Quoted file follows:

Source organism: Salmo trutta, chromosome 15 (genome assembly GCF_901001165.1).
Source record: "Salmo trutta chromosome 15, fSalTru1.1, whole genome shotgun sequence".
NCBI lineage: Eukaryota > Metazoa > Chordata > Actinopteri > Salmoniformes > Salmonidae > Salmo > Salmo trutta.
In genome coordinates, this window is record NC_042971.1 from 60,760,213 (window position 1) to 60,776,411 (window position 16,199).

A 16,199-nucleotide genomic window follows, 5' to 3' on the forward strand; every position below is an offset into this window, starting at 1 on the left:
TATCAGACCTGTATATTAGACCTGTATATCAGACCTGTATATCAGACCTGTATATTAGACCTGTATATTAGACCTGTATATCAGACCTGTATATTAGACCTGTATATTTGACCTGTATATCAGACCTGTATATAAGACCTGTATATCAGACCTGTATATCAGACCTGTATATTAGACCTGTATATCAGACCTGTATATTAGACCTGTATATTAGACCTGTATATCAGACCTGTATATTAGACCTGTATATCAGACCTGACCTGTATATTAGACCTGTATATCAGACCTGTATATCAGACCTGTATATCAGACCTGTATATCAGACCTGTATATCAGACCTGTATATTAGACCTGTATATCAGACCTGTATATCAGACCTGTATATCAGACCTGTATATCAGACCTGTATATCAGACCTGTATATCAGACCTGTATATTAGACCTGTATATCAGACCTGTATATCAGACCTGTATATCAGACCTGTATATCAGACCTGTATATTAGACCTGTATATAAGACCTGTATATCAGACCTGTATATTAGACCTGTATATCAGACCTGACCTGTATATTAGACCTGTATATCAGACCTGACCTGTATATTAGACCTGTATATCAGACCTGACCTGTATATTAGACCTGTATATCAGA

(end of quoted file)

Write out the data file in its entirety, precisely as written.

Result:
Source organism: Salmo trutta, chromosome 15 (genome assembly GCF_901001165.1).
Source record: "Salmo trutta chromosome 15, fSalTru1.1, whole genome shotgun sequence".
NCBI lineage: Eukaryota > Metazoa > Chordata > Actinopteri > Salmoniformes > Salmonidae > Salmo > Salmo trutta.
In genome coordinates, this window is record NC_042971.1 from 60,760,213 (window position 1) to 60,776,411 (window position 16,199).

A 16,199-nucleotide genomic window follows, 5' to 3' on the forward strand; every position below is an offset into this window, starting at 1 on the left:
TATCAGACCTGTATATTAGACCTGTATATCAGACCTGTATATCAGACCTGTATATTAGACCTGTATATTAGACCTGTATATCAGACCTGTATATTAGACCTGTATATTTGACCTGTATATCAGACCTGTATATAAGACCTGTATATCAGACCTGTATATCAGACCTGTATATTAGACCTGTATATCAGACCTGTATATTAGACCTGTATATTAGACCTGTATATCAGACCTGTATATTAGACCTGTATATCAGACCTGACCTGTATATTAGACCTGTATATCAGACCTGTATATCAGACCTGTATATCAGACCTGTATATCAGACCTGTATATCAGACCTGTATATTAGACCTGTATATCAGACCTGTATATCAGACCTGTATATCAGACCTGTATATCAGACCTGTATATCAGACCTGTATATCAGACCTGTATATTAGACCTGTATATCAGACCTGTATATCAGACCTGTATATCAGACCTGTATATCAGACCTGTATATTAGACCTGTATATAAGACCTGTATATCAGACCTGTATATTAGACCTGTATATCAGACCTGACCTGTATATTAGACCTGTATATCAGACCTGACCTGTATATTAGACCTGTATATCAGACCTGACCTGTATATTAGACCTGTATATCAGA